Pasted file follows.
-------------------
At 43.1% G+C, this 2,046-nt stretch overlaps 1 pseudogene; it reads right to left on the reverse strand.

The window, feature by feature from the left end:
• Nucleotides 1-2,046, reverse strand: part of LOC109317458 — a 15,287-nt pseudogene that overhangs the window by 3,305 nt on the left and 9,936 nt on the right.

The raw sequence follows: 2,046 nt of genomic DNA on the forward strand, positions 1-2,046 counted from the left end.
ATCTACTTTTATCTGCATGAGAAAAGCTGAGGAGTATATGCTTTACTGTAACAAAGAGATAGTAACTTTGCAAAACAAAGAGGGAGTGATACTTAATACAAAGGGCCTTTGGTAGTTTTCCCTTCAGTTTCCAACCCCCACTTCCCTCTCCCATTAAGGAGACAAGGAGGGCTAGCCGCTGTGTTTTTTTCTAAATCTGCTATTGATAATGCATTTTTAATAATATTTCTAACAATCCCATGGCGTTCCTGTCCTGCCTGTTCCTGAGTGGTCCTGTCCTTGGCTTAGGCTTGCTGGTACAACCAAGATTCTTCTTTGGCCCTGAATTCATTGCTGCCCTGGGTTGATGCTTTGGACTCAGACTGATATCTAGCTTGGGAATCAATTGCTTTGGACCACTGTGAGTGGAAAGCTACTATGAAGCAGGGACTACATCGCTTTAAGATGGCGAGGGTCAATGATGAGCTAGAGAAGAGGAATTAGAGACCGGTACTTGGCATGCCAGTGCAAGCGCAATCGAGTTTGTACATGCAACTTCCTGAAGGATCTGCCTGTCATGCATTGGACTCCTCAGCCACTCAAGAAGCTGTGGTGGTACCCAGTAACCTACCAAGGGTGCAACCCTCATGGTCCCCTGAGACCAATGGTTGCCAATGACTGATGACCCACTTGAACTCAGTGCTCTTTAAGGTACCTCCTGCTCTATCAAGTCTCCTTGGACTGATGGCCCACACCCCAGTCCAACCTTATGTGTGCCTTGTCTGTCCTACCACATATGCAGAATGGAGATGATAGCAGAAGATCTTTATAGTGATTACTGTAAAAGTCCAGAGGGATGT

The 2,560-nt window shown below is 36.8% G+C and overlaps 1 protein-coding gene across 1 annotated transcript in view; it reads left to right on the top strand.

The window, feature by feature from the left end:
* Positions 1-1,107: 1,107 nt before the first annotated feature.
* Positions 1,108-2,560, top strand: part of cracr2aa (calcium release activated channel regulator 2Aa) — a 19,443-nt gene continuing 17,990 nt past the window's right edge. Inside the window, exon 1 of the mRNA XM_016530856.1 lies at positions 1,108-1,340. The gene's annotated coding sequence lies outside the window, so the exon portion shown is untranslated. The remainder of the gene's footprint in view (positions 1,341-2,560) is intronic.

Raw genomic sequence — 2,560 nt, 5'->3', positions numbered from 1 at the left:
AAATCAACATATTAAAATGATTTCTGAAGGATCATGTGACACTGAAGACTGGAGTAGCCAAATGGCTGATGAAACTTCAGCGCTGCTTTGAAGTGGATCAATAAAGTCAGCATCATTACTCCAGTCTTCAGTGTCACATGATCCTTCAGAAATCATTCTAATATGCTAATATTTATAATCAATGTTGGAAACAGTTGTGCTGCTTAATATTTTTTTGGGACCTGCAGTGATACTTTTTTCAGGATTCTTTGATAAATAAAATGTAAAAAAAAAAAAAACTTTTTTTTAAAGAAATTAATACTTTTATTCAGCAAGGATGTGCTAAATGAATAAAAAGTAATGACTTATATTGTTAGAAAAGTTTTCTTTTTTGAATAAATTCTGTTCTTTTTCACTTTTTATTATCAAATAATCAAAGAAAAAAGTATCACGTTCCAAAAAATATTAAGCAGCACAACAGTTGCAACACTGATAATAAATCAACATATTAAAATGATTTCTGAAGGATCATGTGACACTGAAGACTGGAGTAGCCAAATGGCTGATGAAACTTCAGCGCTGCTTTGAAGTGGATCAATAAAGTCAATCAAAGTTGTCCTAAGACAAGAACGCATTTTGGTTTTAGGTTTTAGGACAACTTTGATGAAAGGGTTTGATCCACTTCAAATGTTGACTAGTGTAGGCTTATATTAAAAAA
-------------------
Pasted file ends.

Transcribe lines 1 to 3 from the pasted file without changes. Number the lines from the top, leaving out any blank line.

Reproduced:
At 43.1% G+C, this 2,046-nt stretch overlaps 1 pseudogene; it reads right to left on the reverse strand.

The window, feature by feature from the left end:
• Nucleotides 1-2,046, reverse strand: part of LOC109317458 — a 15,287-nt pseudogene that overhangs the window by 3,305 nt on the left and 9,936 nt on the right.